Graham Kilmer
MKE County

Correctional Officer Charged in Jail Death

A 32-year-old correctional officer has been charged with felony misconduct in public office.

By - Apr 21st, 2023 12:30 pm
Octaviano Juarez-Corro. Photo courtesy of the Milwaukee County Sheriff’s Office.

Octaviano Juarez-Corro. Photo courtesy of the Milwaukee County Sheriff’s Office.

A correctional officer working in the Milwaukee County Jail has been criminally charged in the death of 49-year-old Octaviano Juarez-Corro.

Laquisha N. Cowser, 32, has been charged with felony misconduct in office related to the death of Juarez-Corro, who was found unresponsive in his single-occupant cell and later declared dead on Jan. 22. The statute Cowser is alleged to have violated, according to circuit court records, governs falsifying a record, report or statement. If convicted, she could face a $10,000 fine and up to three and a half years in prison.

The criminal complaint against Cowser, a five-year employee of the Milwaukee County Sheriff’s Office (MCSO), alleges that she reported conducting a safety check on Juarez-Corro’s cell when she in fact did not.

Cowser has been relieved of duty without pay pending the outcome of her case.

Juarez-Corro was found in his cell with “no obvious signs of trauma,” according to the sheriff’s department. Jail personnel performed CPR and used a defibrillator until the Milwaukee Fire Department arrived. He was pronounced dead by the fire department staff at 6:45 a.m.

A forensic investigator with the Milwaukee County Medical Examiner then arrived on the scene and discovered “a ligature around the decedent’s neck.” The Medical Examiner’s Office told Urban Milwaukee Friday that the cause of death is still pending.

Juarez-Corro was being held in the jail on a $1.5 million bond facing two counts of first-degree intentional homicide and three counts of attempted intentional homicide. The charges stem from a 2006 shooting in South Shore Park when he is alleged to have shot five people killing two and wounding three others. He had been a fugitive since then and was captured by the FBI in Zapopan, Guadalajara, Mexico in February 2022.

There have been two deaths in the county jail so far in 2023, and four deaths in less than 12 months.

The facility has struggled with chronic understaffing and overcrowding. One MCSO commander described conditions as “appalling.” The short staffing has required forced overtime to maintain staff levels in the jail.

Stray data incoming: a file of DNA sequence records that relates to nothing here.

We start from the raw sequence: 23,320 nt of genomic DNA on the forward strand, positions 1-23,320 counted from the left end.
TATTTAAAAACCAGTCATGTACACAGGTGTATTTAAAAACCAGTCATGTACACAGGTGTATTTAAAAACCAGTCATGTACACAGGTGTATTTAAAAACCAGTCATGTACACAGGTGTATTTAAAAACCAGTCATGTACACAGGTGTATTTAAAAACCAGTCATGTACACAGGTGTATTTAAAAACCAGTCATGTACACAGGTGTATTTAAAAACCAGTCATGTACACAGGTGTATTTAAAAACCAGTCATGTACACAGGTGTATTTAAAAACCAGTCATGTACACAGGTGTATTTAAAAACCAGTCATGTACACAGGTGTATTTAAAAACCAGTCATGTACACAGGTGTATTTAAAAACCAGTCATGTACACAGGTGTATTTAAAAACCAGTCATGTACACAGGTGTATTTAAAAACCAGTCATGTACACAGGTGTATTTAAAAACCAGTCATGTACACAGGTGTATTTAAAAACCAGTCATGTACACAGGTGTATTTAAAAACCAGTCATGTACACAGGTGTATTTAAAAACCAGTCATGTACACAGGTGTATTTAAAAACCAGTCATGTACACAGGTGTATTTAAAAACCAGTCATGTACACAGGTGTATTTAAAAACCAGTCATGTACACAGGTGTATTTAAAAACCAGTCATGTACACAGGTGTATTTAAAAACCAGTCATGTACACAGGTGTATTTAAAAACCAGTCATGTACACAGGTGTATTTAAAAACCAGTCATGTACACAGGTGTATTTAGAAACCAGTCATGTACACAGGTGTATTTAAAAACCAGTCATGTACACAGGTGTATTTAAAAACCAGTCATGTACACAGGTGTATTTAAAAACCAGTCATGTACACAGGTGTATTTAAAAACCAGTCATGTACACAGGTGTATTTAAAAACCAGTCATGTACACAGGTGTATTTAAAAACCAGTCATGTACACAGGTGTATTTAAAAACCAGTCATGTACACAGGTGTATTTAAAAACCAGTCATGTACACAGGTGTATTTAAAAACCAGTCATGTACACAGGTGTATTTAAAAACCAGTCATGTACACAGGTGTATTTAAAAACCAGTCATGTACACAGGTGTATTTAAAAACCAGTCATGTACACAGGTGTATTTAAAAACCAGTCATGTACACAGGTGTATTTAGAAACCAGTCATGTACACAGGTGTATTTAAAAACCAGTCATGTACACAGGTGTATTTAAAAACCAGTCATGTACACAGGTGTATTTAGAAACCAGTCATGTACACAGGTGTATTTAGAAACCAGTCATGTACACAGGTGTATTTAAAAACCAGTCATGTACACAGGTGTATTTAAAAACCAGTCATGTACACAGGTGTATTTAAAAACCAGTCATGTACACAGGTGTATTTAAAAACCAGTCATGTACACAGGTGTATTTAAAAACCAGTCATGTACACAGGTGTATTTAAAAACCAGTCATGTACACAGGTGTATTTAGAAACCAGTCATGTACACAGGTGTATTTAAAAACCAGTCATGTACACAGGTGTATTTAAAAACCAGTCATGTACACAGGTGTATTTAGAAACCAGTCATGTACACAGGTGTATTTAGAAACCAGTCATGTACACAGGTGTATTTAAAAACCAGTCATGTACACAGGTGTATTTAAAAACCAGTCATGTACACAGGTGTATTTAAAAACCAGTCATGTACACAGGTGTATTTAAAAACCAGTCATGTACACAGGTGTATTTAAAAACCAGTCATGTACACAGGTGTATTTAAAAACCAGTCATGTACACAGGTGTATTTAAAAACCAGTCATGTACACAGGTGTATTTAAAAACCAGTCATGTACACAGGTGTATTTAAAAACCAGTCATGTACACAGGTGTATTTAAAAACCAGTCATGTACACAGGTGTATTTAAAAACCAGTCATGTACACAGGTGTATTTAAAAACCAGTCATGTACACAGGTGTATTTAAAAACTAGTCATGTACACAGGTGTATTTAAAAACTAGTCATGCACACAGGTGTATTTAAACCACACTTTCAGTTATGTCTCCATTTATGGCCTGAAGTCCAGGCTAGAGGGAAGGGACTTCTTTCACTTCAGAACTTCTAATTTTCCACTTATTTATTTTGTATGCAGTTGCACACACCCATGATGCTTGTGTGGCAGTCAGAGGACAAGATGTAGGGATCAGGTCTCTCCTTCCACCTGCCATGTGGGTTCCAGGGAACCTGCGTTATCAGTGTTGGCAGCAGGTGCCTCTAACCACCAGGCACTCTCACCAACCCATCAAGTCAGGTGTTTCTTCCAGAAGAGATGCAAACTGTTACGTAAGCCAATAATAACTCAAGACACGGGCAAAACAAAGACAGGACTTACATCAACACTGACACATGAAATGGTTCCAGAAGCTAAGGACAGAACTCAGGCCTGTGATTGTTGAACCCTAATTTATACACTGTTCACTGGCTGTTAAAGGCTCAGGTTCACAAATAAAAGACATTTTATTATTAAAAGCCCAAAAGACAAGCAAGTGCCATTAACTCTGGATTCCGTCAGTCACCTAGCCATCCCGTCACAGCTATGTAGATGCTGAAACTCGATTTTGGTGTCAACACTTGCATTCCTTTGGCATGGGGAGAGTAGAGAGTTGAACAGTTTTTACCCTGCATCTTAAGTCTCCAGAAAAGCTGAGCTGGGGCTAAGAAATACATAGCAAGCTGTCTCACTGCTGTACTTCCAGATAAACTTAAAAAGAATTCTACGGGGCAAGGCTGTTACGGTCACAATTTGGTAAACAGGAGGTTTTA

“This office holds itself to high standards in its service to Milwaukee County,” Sheriff Denita Ball said in a statement, “and no member of MCSO is exempt from those standards. When a member of this agency is alleged to have broken the law in the performance of their duty, they will be subject to prosecution, and if they are convicted, they will face consequences as determined by a judge or a jury.”

“One death in our custody is one too many,” Ball said. “But we are confident these charges demonstrate the MCSO’s commitment to ensure that an independent investigation was conducted, regardless of the result.”

Criminal Complaint

The criminal complaint alleges that Cowser “falsified a record in a material respect by reporting that she performed her inmate safety checks when she admittedly did not and inmate died in one of the cells she did not check at the Milwaukee County Jail.”

Cowser was working third shift, from 10 p.m. Jan. 21 to 6:30 a.m. Jan 22., and was responsible for safety checks on the pod that housed Juarez-Corro. When he was found unresponsive and believed dead, the Waukesha County Sheriff’s Department (WCSD) was called to investigate.

The criminal complaint, filed by a detective with the WCSD, alleges surveillance footage showed Cowser skipping a cell check on Juarez-Corro’s cell, along with two others in the corner of the pod near his. When the deputy asked Cowser if she missed any checks, “Cowser answered ‘I may have, yes.’ [The detective] asked Cowser to be honest and asked if during her shift any of the cells that were in the corner were skipped over, which is where OCJ was housed and Cowser stated ‘yes, but it does not happen every check.’ [The detective] asked Cowser if there was any reason to skip those cells in the corner, and she stated ‘no.'”

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